What are the laws of robotics?

1 ) A robot shall not harm a human being or, by inaction, allow a human being to be harmed.
2 ) A robot must comply with the orders given by human beings, except for those that conflict with the first law.
3 ) A robot must protect its own existence to the extent that this protection does not conflict with the first or second law.

What are they, and will they work in the real world?

The 3 laws of robotics are one of the best-known statements in the history of science fiction, and have often been taken as a reference when speculating on how we should create intelligent beings without them ending up harming or even destroying us.

Formulated in 1942 in the story “Vicious Circle”, by the famous writer Isaac Asimov, the 3 laws of robotics have become part of the collective imagination, to the point that many people think that an exact formulation of these laws could protect us from a hypothetical “robot rebellion”.

However, things are not as simple as they seem. In this article we will learn what the laws of robotics are and why they would not work if they had to be applied in the real world.

These precepts not only appeared in “Vicious Circle”, but were repeatedly alluded to in different stories by Asimov, and even in many later works written by other authors. According to Asimov himself, the purpose of the 3 laws in fiction would be to prevent a possible rebellion of the robots. Thus, in the event that one of them tried to violate any of the laws, the electronic brain of the robot would be damaged and it would “die”.

However, if there is one thing we know, it is that reality is very complex and it is impossible to subsume it in simple statements. And this was not something Asimov ignored, far from it. On the contrary, in some of his later stories he would pose situations in which the 3 laws could come into conflict.

This was one of the reasons why, in the 1985 novel “Robots and Empire”, Asimov would include a 4th law, called the Zero Law of robotics:

0 ) A robot will not harm Humanity or, by inaction, allow Humanity to be harmed.

This Zero Law was, in fact, intended to rule over the remaining laws of robotics, in order to resolve possible conflicts. However, it would also encounter serious obstacles “in practice”.

Why wouldn’t they work in real life?

Let’s imagine that, at a certain point, we managed to develop robots endowed with intelligence. And imagine using Asimov’s 4 laws of robotics to control their behavior. What would we expect?

Probably, we would be met with a resounding failure.

And it is not that Asimov was not skilled enough in formulating them (quite the contrary!), but that they were children of their time, and moreover, they were intended to control something that is possibly uncontrollable. Let us explain all this a little better.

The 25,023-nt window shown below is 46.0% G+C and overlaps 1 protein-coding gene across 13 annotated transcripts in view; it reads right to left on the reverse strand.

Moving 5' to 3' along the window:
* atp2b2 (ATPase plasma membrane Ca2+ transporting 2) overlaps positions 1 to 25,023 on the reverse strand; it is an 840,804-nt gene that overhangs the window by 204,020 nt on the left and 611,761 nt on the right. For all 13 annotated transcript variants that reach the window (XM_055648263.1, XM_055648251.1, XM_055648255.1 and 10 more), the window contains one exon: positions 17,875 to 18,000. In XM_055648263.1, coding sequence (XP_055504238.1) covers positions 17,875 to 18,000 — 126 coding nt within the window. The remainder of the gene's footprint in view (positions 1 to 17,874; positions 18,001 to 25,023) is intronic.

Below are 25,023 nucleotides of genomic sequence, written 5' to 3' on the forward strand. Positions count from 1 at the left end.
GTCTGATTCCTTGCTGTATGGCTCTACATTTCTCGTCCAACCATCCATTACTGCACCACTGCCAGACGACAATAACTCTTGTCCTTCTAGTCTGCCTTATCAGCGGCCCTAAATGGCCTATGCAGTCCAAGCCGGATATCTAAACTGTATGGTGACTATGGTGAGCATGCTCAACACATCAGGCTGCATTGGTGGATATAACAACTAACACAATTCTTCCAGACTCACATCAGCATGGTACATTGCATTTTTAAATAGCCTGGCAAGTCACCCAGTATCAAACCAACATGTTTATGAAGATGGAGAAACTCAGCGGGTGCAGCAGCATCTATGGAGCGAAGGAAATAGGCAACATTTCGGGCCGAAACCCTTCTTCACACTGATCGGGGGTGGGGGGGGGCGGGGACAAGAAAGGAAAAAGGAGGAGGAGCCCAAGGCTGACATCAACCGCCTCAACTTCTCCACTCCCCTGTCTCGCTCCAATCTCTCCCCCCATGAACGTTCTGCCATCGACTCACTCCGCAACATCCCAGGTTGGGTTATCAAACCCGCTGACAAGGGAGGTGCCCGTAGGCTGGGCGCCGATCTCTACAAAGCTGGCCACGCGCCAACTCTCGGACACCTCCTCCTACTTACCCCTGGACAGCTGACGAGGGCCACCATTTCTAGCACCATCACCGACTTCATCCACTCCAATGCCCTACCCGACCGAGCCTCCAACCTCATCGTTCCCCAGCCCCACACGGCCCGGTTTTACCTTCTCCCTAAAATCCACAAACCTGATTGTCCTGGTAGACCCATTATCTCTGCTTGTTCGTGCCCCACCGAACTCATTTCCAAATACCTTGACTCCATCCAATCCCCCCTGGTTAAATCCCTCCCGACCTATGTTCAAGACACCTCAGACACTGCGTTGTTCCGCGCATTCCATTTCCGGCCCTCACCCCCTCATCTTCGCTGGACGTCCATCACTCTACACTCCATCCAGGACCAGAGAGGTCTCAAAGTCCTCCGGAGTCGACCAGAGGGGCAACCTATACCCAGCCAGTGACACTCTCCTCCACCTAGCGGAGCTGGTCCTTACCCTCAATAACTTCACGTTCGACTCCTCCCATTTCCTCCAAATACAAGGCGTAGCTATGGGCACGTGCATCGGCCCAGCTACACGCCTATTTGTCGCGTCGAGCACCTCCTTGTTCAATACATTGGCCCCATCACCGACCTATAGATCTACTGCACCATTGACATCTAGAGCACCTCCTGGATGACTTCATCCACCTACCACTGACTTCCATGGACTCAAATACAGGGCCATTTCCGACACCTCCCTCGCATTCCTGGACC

The laws of robotics -especially the 3 initial ones- were created in a context in which computer science had barely begun its journey and Artificial Intelligence was a concept purely confined to science fiction.

Therefore, Asimov’s approach was that of the predetermination of the robots’ actions. All their behavior would be foreseen through exhaustive programming that would attempt to control every last detail.

However, Asimov himself warned us in his stories of the dilemmas that this could entail. Reality is enormously complex and conflict situations can arise frequently. But not only this.

During the last decades, and especially in recent years, the concept of Artificial Intelligence has been closely linked to what we know as machine learning.

This technique allows – very roughly speaking – programs to learn from experience in a more or less autonomous way. Thus, they repeatedly experience certain types of situations, after which they extract patterns that they will use in order to achieve a specific objective. This is the technique by which some programs are learning to identify images, drive vehicles or understand human natural language.

This makes us think that, if we were to develop a General Artificial Intelligence, as proposed by Asimov, it would not be completely programmable, but would be able to learn based on its own experience and draw its own conclusions.

Thus, the question arises,

Would the laws of robotics be able to control the behavior of an Artificial Intelligence developed on the basis of machine learning principles?

Even more. Although it is a hypothesis, many authors think that, once the development of a General Artificial Intelligence is achieved, it would be able to continue evolving, becoming more and more intelligent and surpassing by far the capacity of human beings.

Wouldn’t such a powerful intelligence be able to find loopholes in its code to be able to break pre-programmed laws? For example, it is not difficult to imagine that, over time, it could override the mechanisms developed to self-destruct in cases of non-compliance with laws.

Notwithstanding the above, the fact is that the debates that Isaac Asimov raised through his laws of robotics continue to be valid today and could receive a lot of attention, almost a century after he captured them in his stories. Almost nothing! Any writer would be proud to make us imagine so much and for so long.

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